I freaking hate being all doom and gloom. With depression, it’s easy to be all doom and gloom. But despite my doom and gloom, I like to think that I’m a pretty cheerful guy. Quiet, but cheerful.
I like to think about the good things in life, and to be perfectly honest, it makes my day to make someone else’s day. Literally, I can’t think of any better feeling than making someone say, “Man, I don’t have to worry about [insert-the-blank] anymore!”
Great feeling. Really, it is.
Comedy films are another fantastic tool that keeps me positive. They make me laugh. Good ones make me laugh hard. The best ones make me laugh until I am hurting and crying uncontrollably. Yes, there are times where I am ridiculously happy, and sometimes, it’s just for a little while. It’s still nice, though.
But unfortunately, with depression, those happy feelings are all too fragile. They can be smashed and run through a mental meat-grinder, shredded to pieces and into something unrecognizable. For instance, I’m coming up from a pretty bad two-week low that was preceded by a rather lengthy normal-yet-still-rather-messy period. It was ultimately the result of making a huge no-no in my field (which was also coincidentally the result of circumstances surrounding my medication).
I was told I was incompetent, and when your mind is already constantly telling you that you’re incompetent – boom. It’s like there’s this instant mood-killer that leaves you in a pit of emotional despair, gasping for anything that will make you feel somewhat decent about yourself.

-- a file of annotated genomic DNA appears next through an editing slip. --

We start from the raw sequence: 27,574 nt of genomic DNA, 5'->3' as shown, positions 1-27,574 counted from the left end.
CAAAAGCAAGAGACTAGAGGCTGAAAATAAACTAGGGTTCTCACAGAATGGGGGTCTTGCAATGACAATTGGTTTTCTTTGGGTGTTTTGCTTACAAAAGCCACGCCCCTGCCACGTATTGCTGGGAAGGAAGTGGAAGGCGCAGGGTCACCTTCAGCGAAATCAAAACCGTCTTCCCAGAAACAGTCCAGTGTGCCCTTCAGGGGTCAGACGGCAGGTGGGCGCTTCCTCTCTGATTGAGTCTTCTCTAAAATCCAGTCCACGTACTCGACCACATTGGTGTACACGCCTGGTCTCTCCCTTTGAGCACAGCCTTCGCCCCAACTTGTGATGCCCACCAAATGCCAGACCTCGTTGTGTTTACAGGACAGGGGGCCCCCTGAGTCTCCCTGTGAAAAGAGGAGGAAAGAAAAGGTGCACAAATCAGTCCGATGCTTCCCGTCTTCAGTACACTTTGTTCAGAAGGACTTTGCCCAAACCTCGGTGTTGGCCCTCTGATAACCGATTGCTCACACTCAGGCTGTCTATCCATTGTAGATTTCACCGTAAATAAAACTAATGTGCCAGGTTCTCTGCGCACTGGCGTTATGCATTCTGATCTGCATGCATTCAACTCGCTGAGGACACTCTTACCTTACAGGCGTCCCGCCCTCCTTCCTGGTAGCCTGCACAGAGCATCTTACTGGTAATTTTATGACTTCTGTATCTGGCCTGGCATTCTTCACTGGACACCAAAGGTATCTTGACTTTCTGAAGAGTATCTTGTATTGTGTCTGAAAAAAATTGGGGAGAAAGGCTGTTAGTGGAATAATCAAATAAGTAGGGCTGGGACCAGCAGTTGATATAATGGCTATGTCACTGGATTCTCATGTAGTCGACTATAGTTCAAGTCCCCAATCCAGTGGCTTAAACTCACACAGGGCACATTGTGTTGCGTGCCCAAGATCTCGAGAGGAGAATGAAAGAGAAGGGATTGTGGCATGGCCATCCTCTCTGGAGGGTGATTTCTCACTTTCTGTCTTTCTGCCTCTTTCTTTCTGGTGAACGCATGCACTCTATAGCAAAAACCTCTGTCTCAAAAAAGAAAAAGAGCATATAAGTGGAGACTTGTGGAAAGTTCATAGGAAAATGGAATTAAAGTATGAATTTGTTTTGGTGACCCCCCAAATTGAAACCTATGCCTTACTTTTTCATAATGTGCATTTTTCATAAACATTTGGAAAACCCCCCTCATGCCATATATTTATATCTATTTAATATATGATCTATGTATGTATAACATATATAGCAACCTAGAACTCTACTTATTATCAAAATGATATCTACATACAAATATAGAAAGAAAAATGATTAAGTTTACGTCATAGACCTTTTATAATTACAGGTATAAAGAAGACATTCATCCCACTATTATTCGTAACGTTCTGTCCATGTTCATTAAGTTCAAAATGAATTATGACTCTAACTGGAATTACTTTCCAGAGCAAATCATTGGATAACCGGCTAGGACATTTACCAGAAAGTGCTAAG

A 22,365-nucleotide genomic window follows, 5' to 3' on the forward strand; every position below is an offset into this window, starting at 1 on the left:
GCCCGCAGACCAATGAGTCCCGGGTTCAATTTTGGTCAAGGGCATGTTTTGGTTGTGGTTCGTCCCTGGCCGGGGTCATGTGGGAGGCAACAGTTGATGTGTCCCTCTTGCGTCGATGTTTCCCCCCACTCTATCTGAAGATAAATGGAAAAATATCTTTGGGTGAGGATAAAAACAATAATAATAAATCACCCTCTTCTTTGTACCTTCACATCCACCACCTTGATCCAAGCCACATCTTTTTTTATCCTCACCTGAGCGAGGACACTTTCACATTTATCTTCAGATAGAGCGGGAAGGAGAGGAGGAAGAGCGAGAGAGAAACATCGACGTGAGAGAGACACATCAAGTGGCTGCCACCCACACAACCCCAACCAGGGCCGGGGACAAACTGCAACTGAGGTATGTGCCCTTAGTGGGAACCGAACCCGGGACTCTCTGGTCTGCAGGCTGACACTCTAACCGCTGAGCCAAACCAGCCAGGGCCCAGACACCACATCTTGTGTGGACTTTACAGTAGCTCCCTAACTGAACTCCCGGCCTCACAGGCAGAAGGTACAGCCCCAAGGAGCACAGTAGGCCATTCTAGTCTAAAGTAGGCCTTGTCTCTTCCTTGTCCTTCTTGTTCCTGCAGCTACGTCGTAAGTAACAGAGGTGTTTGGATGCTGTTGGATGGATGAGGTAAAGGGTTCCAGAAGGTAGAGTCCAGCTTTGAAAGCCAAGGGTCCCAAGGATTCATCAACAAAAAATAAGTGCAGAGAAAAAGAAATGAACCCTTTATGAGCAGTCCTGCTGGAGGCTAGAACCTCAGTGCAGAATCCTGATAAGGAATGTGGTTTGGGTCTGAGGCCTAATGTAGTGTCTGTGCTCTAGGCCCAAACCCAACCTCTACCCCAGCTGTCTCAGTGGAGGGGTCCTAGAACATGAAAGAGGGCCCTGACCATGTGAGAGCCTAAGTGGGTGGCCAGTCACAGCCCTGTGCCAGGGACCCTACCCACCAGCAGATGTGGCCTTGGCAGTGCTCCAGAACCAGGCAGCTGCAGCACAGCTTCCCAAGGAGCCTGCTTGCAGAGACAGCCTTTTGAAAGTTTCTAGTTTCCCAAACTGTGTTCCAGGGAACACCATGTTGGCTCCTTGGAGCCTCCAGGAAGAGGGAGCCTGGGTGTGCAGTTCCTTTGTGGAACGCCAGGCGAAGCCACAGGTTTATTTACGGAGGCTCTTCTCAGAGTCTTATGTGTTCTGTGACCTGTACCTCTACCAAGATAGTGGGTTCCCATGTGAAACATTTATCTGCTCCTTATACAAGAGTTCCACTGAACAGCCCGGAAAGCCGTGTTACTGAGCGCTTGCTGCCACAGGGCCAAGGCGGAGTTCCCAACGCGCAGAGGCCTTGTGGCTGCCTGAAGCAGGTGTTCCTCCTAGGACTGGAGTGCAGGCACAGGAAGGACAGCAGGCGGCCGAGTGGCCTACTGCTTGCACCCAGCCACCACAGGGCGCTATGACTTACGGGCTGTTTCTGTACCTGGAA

Then there are times – fueled by the frustration of dropping from such a delightful high to a sudden low – where I’m the most irritable person on the planet. Unfortunately, I’m never irritable out in public. I’m only irritable with people I’m close to, and that’s really, really stupid. Let’s be honest: they don’t deserve it.
I rant, and I rave, and I curse like a sailor. It’s something I’m working on.
On a side note, I’m getting better about the whole “only in private” thing, though. I flipped someone off while driving the other day. I never flip people off while driving. I know that Christ himself would not flip someone off while driving, and while I cannot say I am proud of my actions, I will say it’s a bit of an improvement to only offending the people I care about the most. Now I only have to worry about keeping myself from flipping off fellow motorists.
All in all, I have my own Jekyll and Hyde (along with a very sad man in between). It sucks. But there’s one thing that I do like about it.
Through my Jekyll and Hyde, I’ve finally come to terms that depression is merely a condition. It’s not your personality or who you are. It’s incredibly possible to say “when I’m depressed” as if it’s only a part of your life. It’s also possible to say “when I’m feeling normal”.
I’m quite aware there are people who are depressed 99% of the time. But again, it’s only a status, a condition, a phase – it’s not who you are. Think about that 1%.
Personally, I believe your happiest self is your true self, so if you’re riding on the depression train, consider the last time you were truly happy. I’m more than willing to bet that’s who you are. That’s your identity. Don’t believe the internal lies.
After all, Dr. Jekyll was Dr. Jekyll before Hyde ever even existed.
Image Credit: epSos .de
* Note: Yeah, I know the photo has nothing to do with the post. I think I’m just on this weird beach kick as of late. Forgive me.